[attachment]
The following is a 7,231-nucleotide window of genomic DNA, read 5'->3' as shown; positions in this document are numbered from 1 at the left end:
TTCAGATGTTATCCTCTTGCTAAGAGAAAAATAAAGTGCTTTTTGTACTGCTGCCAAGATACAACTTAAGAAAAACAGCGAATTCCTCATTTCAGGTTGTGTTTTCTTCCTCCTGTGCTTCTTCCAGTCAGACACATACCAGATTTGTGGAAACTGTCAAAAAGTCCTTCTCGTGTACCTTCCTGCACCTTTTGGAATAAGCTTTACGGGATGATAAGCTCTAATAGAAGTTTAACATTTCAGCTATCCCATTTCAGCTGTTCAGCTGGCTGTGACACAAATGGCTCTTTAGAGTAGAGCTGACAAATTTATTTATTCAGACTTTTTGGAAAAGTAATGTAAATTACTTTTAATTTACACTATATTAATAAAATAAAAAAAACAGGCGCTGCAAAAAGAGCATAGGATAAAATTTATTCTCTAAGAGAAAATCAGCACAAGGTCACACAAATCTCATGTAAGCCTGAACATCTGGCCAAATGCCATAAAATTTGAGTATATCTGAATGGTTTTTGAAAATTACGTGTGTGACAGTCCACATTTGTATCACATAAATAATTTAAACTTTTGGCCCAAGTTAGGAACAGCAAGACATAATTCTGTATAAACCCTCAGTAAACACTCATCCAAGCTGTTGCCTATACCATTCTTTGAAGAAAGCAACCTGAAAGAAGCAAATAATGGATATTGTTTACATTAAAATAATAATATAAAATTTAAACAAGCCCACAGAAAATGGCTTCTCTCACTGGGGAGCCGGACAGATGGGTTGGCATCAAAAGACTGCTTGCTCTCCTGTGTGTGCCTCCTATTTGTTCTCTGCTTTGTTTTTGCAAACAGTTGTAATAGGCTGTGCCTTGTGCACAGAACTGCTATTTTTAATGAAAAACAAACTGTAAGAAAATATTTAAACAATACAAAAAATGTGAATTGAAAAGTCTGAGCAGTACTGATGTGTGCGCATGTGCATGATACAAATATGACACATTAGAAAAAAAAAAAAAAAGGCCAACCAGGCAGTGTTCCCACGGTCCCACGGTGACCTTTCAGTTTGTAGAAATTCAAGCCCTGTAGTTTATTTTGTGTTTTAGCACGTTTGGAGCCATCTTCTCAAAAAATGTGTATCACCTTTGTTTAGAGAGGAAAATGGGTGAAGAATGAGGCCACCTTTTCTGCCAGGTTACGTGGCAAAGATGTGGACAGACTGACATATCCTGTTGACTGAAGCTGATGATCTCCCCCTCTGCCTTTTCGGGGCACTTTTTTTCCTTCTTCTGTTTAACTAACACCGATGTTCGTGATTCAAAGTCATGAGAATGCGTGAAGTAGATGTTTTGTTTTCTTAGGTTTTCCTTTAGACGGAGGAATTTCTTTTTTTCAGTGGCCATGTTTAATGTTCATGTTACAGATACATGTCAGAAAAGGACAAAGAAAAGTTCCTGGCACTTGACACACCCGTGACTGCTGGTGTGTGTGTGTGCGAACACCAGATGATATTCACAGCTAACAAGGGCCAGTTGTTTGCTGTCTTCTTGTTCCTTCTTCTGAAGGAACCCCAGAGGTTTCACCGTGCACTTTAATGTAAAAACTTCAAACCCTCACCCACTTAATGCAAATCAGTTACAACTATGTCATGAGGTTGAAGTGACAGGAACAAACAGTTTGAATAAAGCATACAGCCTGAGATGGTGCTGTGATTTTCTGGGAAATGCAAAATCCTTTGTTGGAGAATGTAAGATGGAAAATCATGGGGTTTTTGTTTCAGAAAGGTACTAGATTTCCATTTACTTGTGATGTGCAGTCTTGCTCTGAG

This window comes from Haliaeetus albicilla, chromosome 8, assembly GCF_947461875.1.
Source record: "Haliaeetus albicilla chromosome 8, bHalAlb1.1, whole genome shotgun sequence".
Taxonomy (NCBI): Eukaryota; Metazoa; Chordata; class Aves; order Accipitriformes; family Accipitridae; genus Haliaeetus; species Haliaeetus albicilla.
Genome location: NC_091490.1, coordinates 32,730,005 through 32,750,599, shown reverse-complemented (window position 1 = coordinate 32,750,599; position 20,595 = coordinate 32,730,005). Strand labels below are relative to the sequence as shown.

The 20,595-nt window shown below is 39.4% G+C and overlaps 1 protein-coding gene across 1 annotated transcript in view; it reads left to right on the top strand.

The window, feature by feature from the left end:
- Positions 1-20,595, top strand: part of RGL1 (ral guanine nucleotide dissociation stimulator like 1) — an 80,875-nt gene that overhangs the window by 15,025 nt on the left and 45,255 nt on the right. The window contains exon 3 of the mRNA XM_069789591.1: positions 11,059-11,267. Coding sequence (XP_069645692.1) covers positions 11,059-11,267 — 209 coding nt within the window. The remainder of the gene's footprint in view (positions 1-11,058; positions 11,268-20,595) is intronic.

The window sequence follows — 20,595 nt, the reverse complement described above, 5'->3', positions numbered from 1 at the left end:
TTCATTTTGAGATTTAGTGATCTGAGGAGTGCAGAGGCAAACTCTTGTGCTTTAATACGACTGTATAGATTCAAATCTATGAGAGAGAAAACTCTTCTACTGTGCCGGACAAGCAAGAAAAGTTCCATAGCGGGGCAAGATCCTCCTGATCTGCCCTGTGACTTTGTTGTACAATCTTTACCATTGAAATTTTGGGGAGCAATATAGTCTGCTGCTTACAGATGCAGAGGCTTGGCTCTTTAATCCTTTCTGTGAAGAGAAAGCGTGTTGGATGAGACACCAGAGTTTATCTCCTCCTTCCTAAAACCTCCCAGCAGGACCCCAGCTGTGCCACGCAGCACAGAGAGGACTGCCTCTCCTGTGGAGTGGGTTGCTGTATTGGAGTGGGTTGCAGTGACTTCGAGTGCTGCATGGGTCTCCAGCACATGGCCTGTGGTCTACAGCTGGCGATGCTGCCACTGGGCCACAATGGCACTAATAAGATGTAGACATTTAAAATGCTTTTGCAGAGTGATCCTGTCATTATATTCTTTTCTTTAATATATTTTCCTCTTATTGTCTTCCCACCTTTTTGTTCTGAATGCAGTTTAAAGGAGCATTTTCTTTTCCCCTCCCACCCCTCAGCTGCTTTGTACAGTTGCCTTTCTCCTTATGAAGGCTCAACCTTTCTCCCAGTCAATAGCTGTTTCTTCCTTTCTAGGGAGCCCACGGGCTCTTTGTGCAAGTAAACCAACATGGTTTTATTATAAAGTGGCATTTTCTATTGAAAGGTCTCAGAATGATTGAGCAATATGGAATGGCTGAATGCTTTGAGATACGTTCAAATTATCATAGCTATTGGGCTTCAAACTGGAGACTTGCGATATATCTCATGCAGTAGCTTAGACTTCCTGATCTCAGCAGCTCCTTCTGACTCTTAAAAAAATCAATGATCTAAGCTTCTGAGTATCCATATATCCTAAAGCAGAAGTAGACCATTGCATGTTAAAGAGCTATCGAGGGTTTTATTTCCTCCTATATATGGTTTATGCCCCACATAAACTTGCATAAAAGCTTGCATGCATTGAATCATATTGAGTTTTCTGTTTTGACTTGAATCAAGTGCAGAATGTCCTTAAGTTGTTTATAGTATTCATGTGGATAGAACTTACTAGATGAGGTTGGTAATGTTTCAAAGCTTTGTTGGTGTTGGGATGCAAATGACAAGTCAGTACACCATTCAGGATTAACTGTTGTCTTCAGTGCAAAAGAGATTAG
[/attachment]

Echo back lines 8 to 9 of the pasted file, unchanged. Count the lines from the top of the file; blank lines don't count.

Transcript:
The window, feature by feature from the left end:
- Positions 1-20,595, top strand: part of RGL1 (ral guanine nucleotide dissociation stimulator like 1) — an 80,875-nt gene that overhangs the window by 15,025 nt on the left and 45,255 nt on the right. The window contains exon 3 of the mRNA XM_069789591.1: positions 11,059-11,267. Coding sequence (XP_069645692.1) covers positions 11,059-11,267 — 209 coding nt within the window. The remainder of the gene's footprint in view (positions 1-11,058; positions 11,268-20,595) is intronic.